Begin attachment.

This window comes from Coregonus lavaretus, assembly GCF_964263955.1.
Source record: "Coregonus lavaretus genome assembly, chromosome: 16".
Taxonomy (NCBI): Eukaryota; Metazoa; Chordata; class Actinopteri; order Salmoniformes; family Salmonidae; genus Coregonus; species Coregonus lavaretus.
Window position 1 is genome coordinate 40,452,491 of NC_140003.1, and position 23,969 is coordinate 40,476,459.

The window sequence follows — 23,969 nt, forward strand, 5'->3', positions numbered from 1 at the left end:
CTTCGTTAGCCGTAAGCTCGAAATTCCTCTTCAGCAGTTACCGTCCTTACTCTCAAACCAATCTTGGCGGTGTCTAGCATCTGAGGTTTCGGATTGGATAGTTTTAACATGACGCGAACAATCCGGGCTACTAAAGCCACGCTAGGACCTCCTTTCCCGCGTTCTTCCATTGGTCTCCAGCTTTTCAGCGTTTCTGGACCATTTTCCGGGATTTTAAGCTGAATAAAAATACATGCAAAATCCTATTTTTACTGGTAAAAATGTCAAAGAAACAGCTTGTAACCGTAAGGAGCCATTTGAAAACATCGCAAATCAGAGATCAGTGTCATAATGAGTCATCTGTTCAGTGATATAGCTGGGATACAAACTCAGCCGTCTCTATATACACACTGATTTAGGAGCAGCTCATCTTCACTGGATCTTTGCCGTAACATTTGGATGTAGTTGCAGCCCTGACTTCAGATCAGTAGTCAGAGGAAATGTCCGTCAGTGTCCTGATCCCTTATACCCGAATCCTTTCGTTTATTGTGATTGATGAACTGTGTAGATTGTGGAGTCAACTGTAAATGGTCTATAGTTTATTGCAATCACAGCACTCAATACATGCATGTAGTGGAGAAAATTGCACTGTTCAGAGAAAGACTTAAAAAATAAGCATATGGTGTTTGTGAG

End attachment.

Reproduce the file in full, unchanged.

This window comes from Coregonus lavaretus, assembly GCF_964263955.1.
Source record: "Coregonus lavaretus genome assembly, chromosome: 16".
Taxonomy (NCBI): Eukaryota; Metazoa; Chordata; class Actinopteri; order Salmoniformes; family Salmonidae; genus Coregonus; species Coregonus lavaretus.
Window position 1 is genome coordinate 40,452,491 of NC_140003.1, and position 23,969 is coordinate 40,476,459.

The window sequence follows — 23,969 nt, forward strand, 5'->3', positions numbered from 1 at the left end:
CTTCGTTAGCCGTAAGCTCGAAATTCCTCTTCAGCAGTTACCGTCCTTACTCTCAAACCAATCTTGGCGGTGTCTAGCATCTGAGGTTTCGGATTGGATAGTTTTAACATGACGCGAACAATCCGGGCTACTAAAGCCACGCTAGGACCTCCTTTCCCGCGTTCTTCCATTGGTCTCCAGCTTTTCAGCGTTTCTGGACCATTTTCCGGGATTTTAAGCTGAATAAAAATACATGCAAAATCCTATTTTTACTGGTAAAAATGTCAAAGAAACAGCTTGTAACCGTAAGGAGCCATTTGAAAACATCGCAAATCAGAGATCAGTGTCATAATGAGTCATCTGTTCAGTGATATAGCTGGGATACAAACTCAGCCGTCTCTATATACACACTGATTTAGGAGCAGCTCATCTTCACTGGATCTTTGCCGTAACATTTGGATGTAGTTGCAGCCCTGACTTCAGATCAGTAGTCAGAGGAAATGTCCGTCAGTGTCCTGATCCCTTATACCCGAATCCTTTCGTTTATTGTGATTGATGAACTGTGTAGATTGTGGAGTCAACTGTAAATGGTCTATAGTTTATTGCAATCACAGCACTCAATACATGCATGTAGTGGAGAAAATTGCACTGTTCAGAGAAAGACTTAAAAAATAAGCATATGGTGTTTGTGAG